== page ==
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Kevin Kelly
Kevin Kelly

The Buffett Partnership Letters (Part I)

October 01, 2006 | About:

When problems strike investors, they tend to look for ways to enhance their knowledge and regain their confidence. Recently, I got stuck in what I consider to be a value trap – James River Coal. I purchased the stock because smart money (activist Pirate Capital) was getting involved, the stock looked cheap on my projections and the company looked like it stood to benefit from the cyclical upswing occurring coal. It turns out smart money can wrong, management severely cut guidance and, in doing so, destroyed my projections, and the cyclical upswing in coal swung downward.

I believe I learned many things from this investment and I’m pretty glad it happened. Sure I lost money, but I’m happy that I lost money at this stage in my investing career (if you could call it that), rather than when it really matters.

One thing I did to regain knowledge and confidence was read all of Warren Buffett’s publicly available letters to investors in his BPL partnership. The letters can be found at http://tinyurl.com/zcqon.

Buffett’s returns for the partnership, adjusted on the basis of 1/4 of profits above 6% (For the first few years he had a few different fee structures), annualized at 25.3% per year versus just 9.1% for the Dow. Every dollar invested in Buffett’s partnership at inception yielded roughly $12 when it was closed. This compares to only $2.60 for every $1 invested in the Dow. The power of compounding is truly wonderful.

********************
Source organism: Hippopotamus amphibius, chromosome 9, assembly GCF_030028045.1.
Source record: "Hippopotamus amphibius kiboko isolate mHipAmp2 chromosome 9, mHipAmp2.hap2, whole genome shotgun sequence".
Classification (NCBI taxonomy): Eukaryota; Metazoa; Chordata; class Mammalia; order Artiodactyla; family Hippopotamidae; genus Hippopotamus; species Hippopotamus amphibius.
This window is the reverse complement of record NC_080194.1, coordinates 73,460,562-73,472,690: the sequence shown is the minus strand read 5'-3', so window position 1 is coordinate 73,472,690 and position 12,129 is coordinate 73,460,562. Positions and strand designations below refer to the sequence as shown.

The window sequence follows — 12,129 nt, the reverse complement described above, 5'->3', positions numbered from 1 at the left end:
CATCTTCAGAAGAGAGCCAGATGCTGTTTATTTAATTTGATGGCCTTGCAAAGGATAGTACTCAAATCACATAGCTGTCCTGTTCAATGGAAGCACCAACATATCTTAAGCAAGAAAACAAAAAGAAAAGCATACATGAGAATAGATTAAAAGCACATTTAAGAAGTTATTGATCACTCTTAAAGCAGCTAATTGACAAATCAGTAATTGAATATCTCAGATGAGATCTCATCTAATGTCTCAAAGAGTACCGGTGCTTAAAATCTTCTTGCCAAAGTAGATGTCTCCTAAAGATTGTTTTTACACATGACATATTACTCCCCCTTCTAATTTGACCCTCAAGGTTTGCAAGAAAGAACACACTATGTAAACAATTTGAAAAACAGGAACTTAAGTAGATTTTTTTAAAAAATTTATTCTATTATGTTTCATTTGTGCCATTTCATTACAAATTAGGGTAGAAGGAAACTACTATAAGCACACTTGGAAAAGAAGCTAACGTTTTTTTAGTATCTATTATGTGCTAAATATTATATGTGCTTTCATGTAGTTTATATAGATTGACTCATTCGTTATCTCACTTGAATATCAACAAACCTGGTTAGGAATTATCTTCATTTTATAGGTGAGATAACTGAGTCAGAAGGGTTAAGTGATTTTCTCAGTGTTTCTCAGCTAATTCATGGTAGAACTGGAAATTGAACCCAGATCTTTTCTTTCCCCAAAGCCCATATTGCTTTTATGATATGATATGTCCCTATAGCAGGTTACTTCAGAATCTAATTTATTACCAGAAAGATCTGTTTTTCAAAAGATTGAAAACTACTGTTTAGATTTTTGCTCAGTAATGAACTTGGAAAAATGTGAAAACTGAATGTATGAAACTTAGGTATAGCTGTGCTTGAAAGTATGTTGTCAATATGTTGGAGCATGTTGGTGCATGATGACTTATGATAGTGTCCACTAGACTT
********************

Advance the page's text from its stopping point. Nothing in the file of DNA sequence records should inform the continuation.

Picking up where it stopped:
Although this is not the first letter to partners (this is the 3rd year in operations), it is the first letter available on the website listed above. Buffett begins the letter by informing investors of a situation he spoke of in the 1958 letter. He says:

“Last year, I referred to our largest holding which comprised of 10% to 20% of the assets of the various partnerships…it was in our interest to have this stock decline or remain relatively steady, so that we could acquire an even larger position.”

This quote is testament to two things: 1) Buffett’s remarkable understanding of how to use Mr. Market to his advantage; and 2) Buffett’s committment to focusing large percentages of the partnership’s assets on the ideas in which he has the most confidence.

Buffett reveals that this idea was Commonwealth Trust Co., a bank with an “intrinsic value” of $125 per share but trading at only $50 per share. The discount, according to Buffett, was due to the fact that the bank paid none of its $10 per share in earnings out in the form of dividends. Buffett also found a catalyst — the bank was 25.5% owned by a larger bank which, according to Buffett, had already tried to buy the bank out.
While Buffett found the intrinsic value to be $125, Buffett agreed to sell his 12% position in the company to another buyer for $80 per share. In my opinion, Buffett decided to sell shares at a large discount to their intrinsic value because 1) the shares were illiquid and there was a chance they wouldn’t reach his intrinsic value estimate for a long time; and 2) the bank being bought out by the 25.5% holder was not definitive occurrence, especially at his $125/share estimate of intrinsic value.


In this letter Buffett reveals that he has 35% of the partnership’s assets in one stock (which is revealed in the 1961 letter to partners). Buffett described this business as an investment trust “owning some thirty to forty other securities of high quality…[the investment] is carried at a substantial discount from asset value based on the market value of their securities and a conservative appraisal of the operating business.”


Buffett reveals that the large position aforementioned in the 1960 letter to partners is Sanborn Map Co.